The group organizes a multicultural holiday event and accepts applications for the Cultural Understanding program


This poster highlights a public and multicultural holiday event hosted on Wednesday in Topeka by Topeka United: A Movement.

German and Native American cultures, the festivals of Hanukkah, Christmas and Kwanzaa and the religions of Buddhism and Islam will be the focus of a free public celebration to be held on Wednesday.

The event aims to have their differences celebrated by “people who may look different on the outside, but are similar on the inside,” said Karen Hiller, Topeka City Councilor, Coordinator of Topeka United: A Movement.

Topeka United was created in 2019 to work towards the full inclusion of this community.

Its third and final public event this year, “Peace: A Multicultural Evening, will take place Wednesday from 7 to 8:30 p.m. at the First United Methodist Church, 600 SW Topeka Blvd.

Lisa Davis of Topeka United hosted the program for Wednesday’s celebration, which will feature words, music and dance from various cultures.

“It is never too late to learn beyond your own personal experiences or to make an effort to understand and learn the customs and holidays of the cultures that make up our wonderful community!” Topeka United said on its Facebook page.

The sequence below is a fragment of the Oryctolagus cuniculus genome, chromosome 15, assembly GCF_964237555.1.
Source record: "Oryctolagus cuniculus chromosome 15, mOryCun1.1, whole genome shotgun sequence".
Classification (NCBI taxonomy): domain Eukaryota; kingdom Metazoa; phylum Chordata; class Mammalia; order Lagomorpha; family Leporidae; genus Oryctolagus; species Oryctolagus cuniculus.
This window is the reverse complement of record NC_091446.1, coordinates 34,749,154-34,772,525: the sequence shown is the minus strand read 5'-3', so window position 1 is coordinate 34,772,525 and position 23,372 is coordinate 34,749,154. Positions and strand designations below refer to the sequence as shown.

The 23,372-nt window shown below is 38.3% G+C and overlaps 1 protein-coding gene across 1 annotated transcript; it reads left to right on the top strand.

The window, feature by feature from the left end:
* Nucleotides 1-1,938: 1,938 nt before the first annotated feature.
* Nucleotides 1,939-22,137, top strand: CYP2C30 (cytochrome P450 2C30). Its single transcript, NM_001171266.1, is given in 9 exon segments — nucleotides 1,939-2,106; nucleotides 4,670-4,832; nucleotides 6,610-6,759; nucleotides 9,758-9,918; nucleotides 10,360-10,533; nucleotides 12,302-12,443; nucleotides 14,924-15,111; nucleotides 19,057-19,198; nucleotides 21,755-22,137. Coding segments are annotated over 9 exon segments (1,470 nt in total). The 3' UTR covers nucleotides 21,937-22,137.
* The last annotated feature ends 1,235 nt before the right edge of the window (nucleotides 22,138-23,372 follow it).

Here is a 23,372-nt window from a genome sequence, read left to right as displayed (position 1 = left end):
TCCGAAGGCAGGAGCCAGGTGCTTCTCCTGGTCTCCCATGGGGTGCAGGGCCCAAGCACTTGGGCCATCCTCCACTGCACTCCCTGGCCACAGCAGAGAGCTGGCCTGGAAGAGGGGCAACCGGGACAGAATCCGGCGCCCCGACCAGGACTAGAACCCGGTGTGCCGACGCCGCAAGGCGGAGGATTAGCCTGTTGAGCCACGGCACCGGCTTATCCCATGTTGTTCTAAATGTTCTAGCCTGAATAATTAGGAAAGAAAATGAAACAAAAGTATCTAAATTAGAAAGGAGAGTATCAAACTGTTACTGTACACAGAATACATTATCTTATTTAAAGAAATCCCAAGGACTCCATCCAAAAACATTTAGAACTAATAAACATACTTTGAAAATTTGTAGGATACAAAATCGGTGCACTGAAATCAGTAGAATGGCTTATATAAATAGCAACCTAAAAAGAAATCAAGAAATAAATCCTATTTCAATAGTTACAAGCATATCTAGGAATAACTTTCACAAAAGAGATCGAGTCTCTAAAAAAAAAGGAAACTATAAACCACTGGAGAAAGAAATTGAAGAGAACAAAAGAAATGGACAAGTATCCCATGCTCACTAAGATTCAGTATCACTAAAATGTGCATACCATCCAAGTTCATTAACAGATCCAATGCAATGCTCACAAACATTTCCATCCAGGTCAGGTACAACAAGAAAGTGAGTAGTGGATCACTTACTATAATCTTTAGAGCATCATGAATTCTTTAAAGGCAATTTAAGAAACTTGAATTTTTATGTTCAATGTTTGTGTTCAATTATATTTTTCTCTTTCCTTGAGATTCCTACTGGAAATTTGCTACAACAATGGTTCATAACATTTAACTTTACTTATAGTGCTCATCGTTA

Wednesday’s program will include appearances by Topekans Rebecca Otte, Allena Ross, Pastor Tobias Schlingensiepen, Joseph Wakefield, Rabbi Sam Stern, Imam Omar Hazim, Joan Wilson and the Standing Bear Intertribal Brotherhood.

Social distancing will be practiced. For more information, visit the Topeka United website or Facebook site.

End of the first Mosaic Partner Pairs course

Meanwhile, Topeka United are finishing their first class of Mosaic partner pairs, which started in April, and have opened applications for their second class to be presented next year. To apply, visit the Topeka United website.

Mosaic Partner Pairs connects people of different races, cultures and backgrounds for discussions on sensitive topics aimed at creating unity and understanding.

This year’s program had 98 participants, who took part in a nine-month program that included one-on-one conversations and structured breakout sessions focused on sensitive topics and aimed at creating unity and harmony. comprehension.

“Based on the feedback we have received, we believe these relationships will eventually break down barriers and enrich the culture of our city and beyond,” Hiller said.

Applicants, once selected, should expect to devote an average of two hours per week from April 9 to December 14, 2022.

Contributions from Blue Cross and Blue Shield of Kansas, Kansas Gas Service, Hill’s Pet Nutrition, Topeka Community Foundation, and the US Bank Foundation help fund the Mosaic partner pairs, Hiller said.

This article originally appeared on Topeka Capital-Journal: Multicultural Holiday Celebration to be held Wednesday in Topeka

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